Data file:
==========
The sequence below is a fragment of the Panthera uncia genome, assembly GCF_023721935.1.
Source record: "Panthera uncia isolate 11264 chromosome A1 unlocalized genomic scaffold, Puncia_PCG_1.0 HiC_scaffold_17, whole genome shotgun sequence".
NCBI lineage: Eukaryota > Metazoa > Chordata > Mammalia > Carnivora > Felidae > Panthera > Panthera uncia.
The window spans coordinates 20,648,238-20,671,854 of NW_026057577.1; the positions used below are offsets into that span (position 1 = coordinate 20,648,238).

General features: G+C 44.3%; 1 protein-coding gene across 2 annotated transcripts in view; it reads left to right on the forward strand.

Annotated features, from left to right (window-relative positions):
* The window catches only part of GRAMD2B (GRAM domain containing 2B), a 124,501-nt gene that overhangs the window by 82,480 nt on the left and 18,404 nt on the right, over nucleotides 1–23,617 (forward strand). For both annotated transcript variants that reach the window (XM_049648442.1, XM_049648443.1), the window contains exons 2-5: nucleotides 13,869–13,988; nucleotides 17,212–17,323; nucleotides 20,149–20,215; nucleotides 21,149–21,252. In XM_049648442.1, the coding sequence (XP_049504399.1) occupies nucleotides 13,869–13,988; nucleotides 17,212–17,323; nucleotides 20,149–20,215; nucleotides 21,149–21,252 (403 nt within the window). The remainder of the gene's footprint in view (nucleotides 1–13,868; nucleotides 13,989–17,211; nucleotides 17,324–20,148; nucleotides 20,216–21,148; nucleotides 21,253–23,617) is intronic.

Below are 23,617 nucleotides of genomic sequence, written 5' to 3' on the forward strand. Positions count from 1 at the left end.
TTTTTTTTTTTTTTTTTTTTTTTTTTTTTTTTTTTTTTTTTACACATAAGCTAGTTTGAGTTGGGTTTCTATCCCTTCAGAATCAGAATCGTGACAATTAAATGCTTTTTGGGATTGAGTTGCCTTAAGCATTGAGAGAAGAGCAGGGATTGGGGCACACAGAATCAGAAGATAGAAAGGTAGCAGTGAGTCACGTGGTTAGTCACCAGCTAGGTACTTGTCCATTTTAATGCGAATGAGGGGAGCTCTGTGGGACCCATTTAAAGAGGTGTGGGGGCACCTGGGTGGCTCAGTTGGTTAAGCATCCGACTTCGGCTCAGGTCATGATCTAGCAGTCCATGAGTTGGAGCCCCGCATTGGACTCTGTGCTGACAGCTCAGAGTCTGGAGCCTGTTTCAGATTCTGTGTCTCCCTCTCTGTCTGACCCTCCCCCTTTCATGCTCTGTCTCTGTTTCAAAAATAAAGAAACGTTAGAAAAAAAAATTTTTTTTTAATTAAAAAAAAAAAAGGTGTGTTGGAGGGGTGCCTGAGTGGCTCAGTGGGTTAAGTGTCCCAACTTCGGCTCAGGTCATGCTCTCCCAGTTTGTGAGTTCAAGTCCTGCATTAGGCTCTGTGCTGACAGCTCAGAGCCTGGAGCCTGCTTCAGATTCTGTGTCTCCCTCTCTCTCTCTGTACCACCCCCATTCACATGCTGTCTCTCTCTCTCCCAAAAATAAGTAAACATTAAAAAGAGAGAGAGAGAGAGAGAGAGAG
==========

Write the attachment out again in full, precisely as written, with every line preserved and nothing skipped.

The sequence below is a fragment of the Panthera uncia genome, assembly GCF_023721935.1.
Source record: "Panthera uncia isolate 11264 chromosome A1 unlocalized genomic scaffold, Puncia_PCG_1.0 HiC_scaffold_17, whole genome shotgun sequence".
NCBI lineage: Eukaryota > Metazoa > Chordata > Mammalia > Carnivora > Felidae > Panthera > Panthera uncia.
The window spans coordinates 20,648,238-20,671,854 of NW_026057577.1; the positions used below are offsets into that span (position 1 = coordinate 20,648,238).

General features: G+C 44.3%; 1 protein-coding gene across 2 annotated transcripts in view; it reads left to right on the forward strand.

Annotated features, from left to right (window-relative positions):
* The window catches only part of GRAMD2B (GRAM domain containing 2B), a 124,501-nt gene that overhangs the window by 82,480 nt on the left and 18,404 nt on the right, over nucleotides 1–23,617 (forward strand). For both annotated transcript variants that reach the window (XM_049648442.1, XM_049648443.1), the window contains exons 2-5: nucleotides 13,869–13,988; nucleotides 17,212–17,323; nucleotides 20,149–20,215; nucleotides 21,149–21,252. In XM_049648442.1, the coding sequence (XP_049504399.1) occupies nucleotides 13,869–13,988; nucleotides 17,212–17,323; nucleotides 20,149–20,215; nucleotides 21,149–21,252 (403 nt within the window). The remainder of the gene's footprint in view (nucleotides 1–13,868; nucleotides 13,989–17,211; nucleotides 17,324–20,148; nucleotides 20,216–21,148; nucleotides 21,253–23,617) is intronic.

Below are 23,617 nucleotides of genomic sequence, written 5' to 3' on the forward strand. Positions count from 1 at the left end.
TTTTTTTTTTTTTTTTTTTTTTTTTTTTTTTTTTTTTTTTTACACATAAGCTAGTTTGAGTTGGGTTTCTATCCCTTCAGAATCAGAATCGTGACAATTAAATGCTTTTTGGGATTGAGTTGCCTTAAGCATTGAGAGAAGAGCAGGGATTGGGGCACACAGAATCAGAAGATAGAAAGGTAGCAGTGAGTCACGTGGTTAGTCACCAGCTAGGTACTTGTCCATTTTAATGCGAATGAGGGGAGCTCTGTGGGACCCATTTAAAGAGGTGTGGGGGCACCTGGGTGGCTCAGTTGGTTAAGCATCCGACTTCGGCTCAGGTCATGATCTAGCAGTCCATGAGTTGGAGCCCCGCATTGGACTCTGTGCTGACAGCTCAGAGTCTGGAGCCTGTTTCAGATTCTGTGTCTCCCTCTCTGTCTGACCCTCCCCCTTTCATGCTCTGTCTCTGTTTCAAAAATAAAGAAACGTTAGAAAAAAAAATTTTTTTTTAATTAAAAAAAAAAAAGGTGTGTTGGAGGGGTGCCTGAGTGGCTCAGTGGGTTAAGTGTCCCAACTTCGGCTCAGGTCATGCTCTCCCAGTTTGTGAGTTCAAGTCCTGCATTAGGCTCTGTGCTGACAGCTCAGAGCCTGGAGCCTGCTTCAGATTCTGTGTCTCCCTCTCTCTCTCTGTACCACCCCCATTCACATGCTGTCTCTCTCTCTCCCAAAAATAAGTAAACATTAAAAAGAGAGAGAGAGAGAGAGAGAGAG